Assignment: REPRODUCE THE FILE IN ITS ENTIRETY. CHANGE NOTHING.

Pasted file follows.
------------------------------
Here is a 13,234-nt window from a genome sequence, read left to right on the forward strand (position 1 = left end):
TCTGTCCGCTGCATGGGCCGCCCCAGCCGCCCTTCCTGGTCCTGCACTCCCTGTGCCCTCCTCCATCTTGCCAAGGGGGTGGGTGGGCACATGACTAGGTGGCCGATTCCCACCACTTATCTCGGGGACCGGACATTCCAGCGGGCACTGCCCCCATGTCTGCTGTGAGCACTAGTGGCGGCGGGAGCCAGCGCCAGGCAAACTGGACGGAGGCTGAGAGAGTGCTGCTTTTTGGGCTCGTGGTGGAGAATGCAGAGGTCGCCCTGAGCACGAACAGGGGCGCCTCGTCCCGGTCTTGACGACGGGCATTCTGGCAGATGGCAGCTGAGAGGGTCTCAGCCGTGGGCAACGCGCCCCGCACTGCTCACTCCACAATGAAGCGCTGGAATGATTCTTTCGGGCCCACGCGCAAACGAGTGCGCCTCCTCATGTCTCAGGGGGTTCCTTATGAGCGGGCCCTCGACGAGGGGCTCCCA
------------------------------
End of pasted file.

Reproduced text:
Here is a 13,234-nt window from a genome sequence, read left to right on the forward strand (position 1 = left end):
TCTGTCCGCTGCATGGGCCGCCCCAGCCGCCCTTCCTGGTCCTGCACTCCCTGTGCCCTCCTCCATCTTGCCAAGGGGGTGGGTGGGCACATGACTAGGTGGCCGATTCCCACCACTTATCTCGGGGACCGGACATTCCAGCGGGCACTGCCCCCATGTCTGCTGTGAGCACTAGTGGCGGCGGGAGCCAGCGCCAGGCAAACTGGACGGAGGCTGAGAGAGTGCTGCTTTTTGGGCTCGTGGTGGAGAATGCAGAGGTCGCCCTGAGCACGAACAGGGGCGCCTCGTCCCGGTCTTGACGACGGGCATTCTGGCAGATGGCAGCTGAGAGGGTCTCAGCCGTGGGCAACGCGCCCCGCACTGCTCACTCCACAATGAAGCGCTGGAATGATTCTTTCGGGCCCACGCGCAAACGAGTGCGCCTCCTCATGTCTCAGGGGGTTCCTTATGAGCGGGCCCTCGACGAGGGGCTCCCA